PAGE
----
“A GOOD song is a good song,” says Siobhan Miller. “I’ve never really felt the need to be boxed, and I’m as happy singing a traditional song as a contemporary one. They all have their place.”
A truism, perhaps, but a relevant one, given that the 27-year-old, widely regarded one of the strongest young voices in Scottish traditional music scene, has settled on purely contemporary material – not to mention the odd string arrangement – for her first “solo” album, Flight of Time, which she’ll launch during Celtic Connections later this month.
Long known in traditional music circles for her pure and poised singing, recent years have seen Miller gain first class honours in the Royal Conservatoire of Scotland’s Scottish music degree course, as well as twice becoming Scots Singer of the Year in the Scots Trad Music Awards and winning a BBC Young folk Award for her duo with Orcadian fiddler Jeana Leslie. Most recently she sang contemporary and traditional material with prog-folk quartet Salt House.
This first album under her own name, however, may now bring not just her voice but her own songwriting talents to a wider audience. Produced and part-written by Love and Money front man James Grant, Flight of Time sees her supported instrumentally by Grant and such established session names as drummer James Mackintosh, bassist Ewen Vernal and Donald Shaw on keyboards, as well as Salt House colleagues Lauren MacColl and Euan Burton. Three of the tracks are further bolstered by the strings of the Prague Philharmonic.
The association with Grant started when she attended songwriting classes with him while at the then RSAMD. Later she embarked on “a conversation with him about him producing an album for me and us co-writing together”.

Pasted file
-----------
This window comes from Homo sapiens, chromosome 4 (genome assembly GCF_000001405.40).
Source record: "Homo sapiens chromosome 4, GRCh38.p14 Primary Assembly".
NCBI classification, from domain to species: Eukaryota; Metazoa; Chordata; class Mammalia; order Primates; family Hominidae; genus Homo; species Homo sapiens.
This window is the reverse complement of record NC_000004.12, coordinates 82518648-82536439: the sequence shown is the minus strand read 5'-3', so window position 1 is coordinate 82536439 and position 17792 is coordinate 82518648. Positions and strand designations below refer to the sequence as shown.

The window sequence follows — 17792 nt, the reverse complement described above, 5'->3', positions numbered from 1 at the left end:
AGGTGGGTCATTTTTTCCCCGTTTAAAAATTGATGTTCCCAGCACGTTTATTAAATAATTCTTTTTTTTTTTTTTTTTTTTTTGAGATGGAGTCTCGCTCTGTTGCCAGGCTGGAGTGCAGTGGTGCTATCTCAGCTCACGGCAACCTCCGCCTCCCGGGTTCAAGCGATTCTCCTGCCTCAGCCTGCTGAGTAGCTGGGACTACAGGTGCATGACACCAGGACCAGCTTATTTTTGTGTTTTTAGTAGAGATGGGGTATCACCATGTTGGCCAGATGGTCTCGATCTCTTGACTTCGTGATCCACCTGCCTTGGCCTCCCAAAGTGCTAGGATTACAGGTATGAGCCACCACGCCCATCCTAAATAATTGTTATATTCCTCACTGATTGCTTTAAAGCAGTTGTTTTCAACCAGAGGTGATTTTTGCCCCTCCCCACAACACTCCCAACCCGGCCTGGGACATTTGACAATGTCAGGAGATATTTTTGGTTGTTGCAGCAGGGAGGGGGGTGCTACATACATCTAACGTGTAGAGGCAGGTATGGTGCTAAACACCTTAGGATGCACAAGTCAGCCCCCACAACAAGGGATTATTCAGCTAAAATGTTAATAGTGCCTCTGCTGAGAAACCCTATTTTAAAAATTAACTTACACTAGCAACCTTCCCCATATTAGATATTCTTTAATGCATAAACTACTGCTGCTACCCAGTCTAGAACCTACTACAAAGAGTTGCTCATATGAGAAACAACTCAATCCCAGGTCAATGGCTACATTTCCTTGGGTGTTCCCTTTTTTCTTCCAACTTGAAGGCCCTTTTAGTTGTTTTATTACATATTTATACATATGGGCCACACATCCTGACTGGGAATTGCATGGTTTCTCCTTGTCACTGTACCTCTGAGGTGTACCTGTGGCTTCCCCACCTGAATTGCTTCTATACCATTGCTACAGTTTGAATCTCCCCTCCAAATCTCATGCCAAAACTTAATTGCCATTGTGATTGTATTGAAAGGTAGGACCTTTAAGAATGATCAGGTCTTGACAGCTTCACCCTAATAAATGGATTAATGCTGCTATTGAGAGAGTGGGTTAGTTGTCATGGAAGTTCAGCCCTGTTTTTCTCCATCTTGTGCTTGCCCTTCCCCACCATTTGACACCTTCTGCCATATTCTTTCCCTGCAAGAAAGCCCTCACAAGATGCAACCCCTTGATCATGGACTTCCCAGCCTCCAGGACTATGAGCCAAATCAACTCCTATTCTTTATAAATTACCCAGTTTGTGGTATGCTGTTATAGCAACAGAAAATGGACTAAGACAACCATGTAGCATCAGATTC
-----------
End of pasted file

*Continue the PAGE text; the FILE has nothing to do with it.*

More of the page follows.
She launches the album with the band – although not, on this occasion, strings – at Celtic Connections, when they support the powerful American nugrass outfit the Punch Brothers. The year is clearly an important one for Miller, and as well as touring with Salt House, she hopes to take the Flight of Time band to festivals, ideally with a string section.
Miller first gave an indication of things to come when she won both the children’s and women’s singing competitions at Auchtermuchty Traditional Music Festival when she was just 13. Growing up in Penicuik, Midlothian, she was soon recognised as a convincing articulator of the kind of traditional song for which her father, singer and guitarist Brian Miller, was well-known.
For the benefit of any concerned folkies, Miller says she is not turning her back on the tradition. “This is a very personal album and something I’ve been working on for a long time
“Traditional music is part of who I am and at the core of what I’ve been doing since I was very young.
“The most important process when I’m singing is the storytelling element. I was brought up with that, hearing singers like Sheila Stewart and Gordeanna McCulloch.”
If she gets her broad tastes in music and urge to sing from her father, she reckons the visual sense that informs her songs comes from her mother, Jan Miller, an artist who created striking papier mâché figures of such folk scene notables as Hamish Henderson and Willie Scott. “I don’t sing unless I can see a full story going on.”
She also credits her love of poetry. Three of the album’s songs connect to poetry, directly or otherwise. Scotland’s Winter is Salt House colleague Ewan MacPherson’s setting of an Edwin Muir poem (which gets the full “cinematic” works, strings and all), while her own No Butterflies is inspired by the poignant poems and drawing left by child inmates of Terezin concentration camp near Prague.
Thirdly, she points to a true modern classic in the traditional idiom, Dave Goulder’s eloquent chronicle of a year’s turning, The January Man, with which she closes the album. “A song like January Man, you can read as a poem; it almost doesn’t need a melody,” she says. “There’s not a wasted word in it.”
And like Goulder’s January Man, “in woollen coat and boots of leather”, Miller is about to take the road of yet another year, but one which could be a milestone for her.
Siobhan Miller and band launch Flight of Time as support to the Punch Brothers at Glasgow Royal Concert Hall on 23 January, as part of Celtic Connections, www.siobhanmiller.com, www.celticconnections.com